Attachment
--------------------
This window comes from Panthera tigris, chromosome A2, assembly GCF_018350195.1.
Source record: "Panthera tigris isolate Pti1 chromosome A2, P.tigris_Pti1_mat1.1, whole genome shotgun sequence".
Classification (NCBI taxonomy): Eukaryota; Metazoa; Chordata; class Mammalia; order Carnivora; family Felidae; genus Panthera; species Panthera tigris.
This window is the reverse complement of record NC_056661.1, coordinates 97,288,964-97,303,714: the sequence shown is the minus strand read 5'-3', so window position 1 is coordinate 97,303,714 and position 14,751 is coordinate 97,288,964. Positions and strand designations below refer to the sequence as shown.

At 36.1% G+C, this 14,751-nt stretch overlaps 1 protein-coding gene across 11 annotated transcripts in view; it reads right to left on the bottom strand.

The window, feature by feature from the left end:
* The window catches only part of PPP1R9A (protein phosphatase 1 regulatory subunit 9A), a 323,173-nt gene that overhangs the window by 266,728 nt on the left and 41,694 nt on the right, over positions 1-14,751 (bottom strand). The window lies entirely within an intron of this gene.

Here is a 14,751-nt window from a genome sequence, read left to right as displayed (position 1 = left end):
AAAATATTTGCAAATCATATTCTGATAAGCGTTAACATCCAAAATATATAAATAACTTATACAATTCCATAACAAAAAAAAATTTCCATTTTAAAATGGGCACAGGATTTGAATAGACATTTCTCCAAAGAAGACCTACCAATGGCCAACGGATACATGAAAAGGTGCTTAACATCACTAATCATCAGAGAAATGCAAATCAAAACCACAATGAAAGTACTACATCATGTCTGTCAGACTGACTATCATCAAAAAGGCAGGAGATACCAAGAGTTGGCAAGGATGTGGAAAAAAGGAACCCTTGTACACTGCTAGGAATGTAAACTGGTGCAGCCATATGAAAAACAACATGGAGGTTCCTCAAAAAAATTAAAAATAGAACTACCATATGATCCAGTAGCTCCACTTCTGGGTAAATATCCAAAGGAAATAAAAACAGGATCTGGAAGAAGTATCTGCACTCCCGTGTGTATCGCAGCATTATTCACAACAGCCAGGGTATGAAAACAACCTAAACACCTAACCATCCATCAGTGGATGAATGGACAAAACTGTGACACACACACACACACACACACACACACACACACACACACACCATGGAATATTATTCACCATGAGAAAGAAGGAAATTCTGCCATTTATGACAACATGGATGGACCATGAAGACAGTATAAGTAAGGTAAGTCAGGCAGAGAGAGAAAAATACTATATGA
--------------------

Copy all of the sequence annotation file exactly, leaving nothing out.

This window comes from Panthera tigris, chromosome A2, assembly GCF_018350195.1.
Source record: "Panthera tigris isolate Pti1 chromosome A2, P.tigris_Pti1_mat1.1, whole genome shotgun sequence".
Classification (NCBI taxonomy): Eukaryota; Metazoa; Chordata; class Mammalia; order Carnivora; family Felidae; genus Panthera; species Panthera tigris.
This window is the reverse complement of record NC_056661.1, coordinates 97,288,964-97,303,714: the sequence shown is the minus strand read 5'-3', so window position 1 is coordinate 97,303,714 and position 14,751 is coordinate 97,288,964. Positions and strand designations below refer to the sequence as shown.

At 36.1% G+C, this 14,751-nt stretch overlaps 1 protein-coding gene across 11 annotated transcripts in view; it reads right to left on the bottom strand.

The window, feature by feature from the left end:
* The window catches only part of PPP1R9A (protein phosphatase 1 regulatory subunit 9A), a 323,173-nt gene that overhangs the window by 266,728 nt on the left and 41,694 nt on the right, over positions 1-14,751 (bottom strand). The window lies entirely within an intron of this gene.

Here is a 14,751-nt window from a genome sequence, read left to right as displayed (position 1 = left end):
AAAATATTTGCAAATCATATTCTGATAAGCGTTAACATCCAAAATATATAAATAACTTATACAATTCCATAACAAAAAAAAATTTCCATTTTAAAATGGGCACAGGATTTGAATAGACATTTCTCCAAAGAAGACCTACCAATGGCCAACGGATACATGAAAAGGTGCTTAACATCACTAATCATCAGAGAAATGCAAATCAAAACCACAATGAAAGTACTACATCATGTCTGTCAGACTGACTATCATCAAAAAGGCAGGAGATACCAAGAGTTGGCAAGGATGTGGAAAAAAGGAACCCTTGTACACTGCTAGGAATGTAAACTGGTGCAGCCATATGAAAAACAACATGGAGGTTCCTCAAAAAAATTAAAAATAGAACTACCATATGATCCAGTAGCTCCACTTCTGGGTAAATATCCAAAGGAAATAAAAACAGGATCTGGAAGAAGTATCTGCACTCCCGTGTGTATCGCAGCATTATTCACAACAGCCAGGGTATGAAAACAACCTAAACACCTAACCATCCATCAGTGGATGAATGGACAAAACTGTGACACACACACACACACACACACACACACACACACACACACACCATGGAATATTATTCACCATGAGAAAGAAGGAAATTCTGCCATTTATGACAACATGGATGGACCATGAAGACAGTATAAGTAAGGTAAGTCAGGCAGAGAGAGAAAAATACTATATGA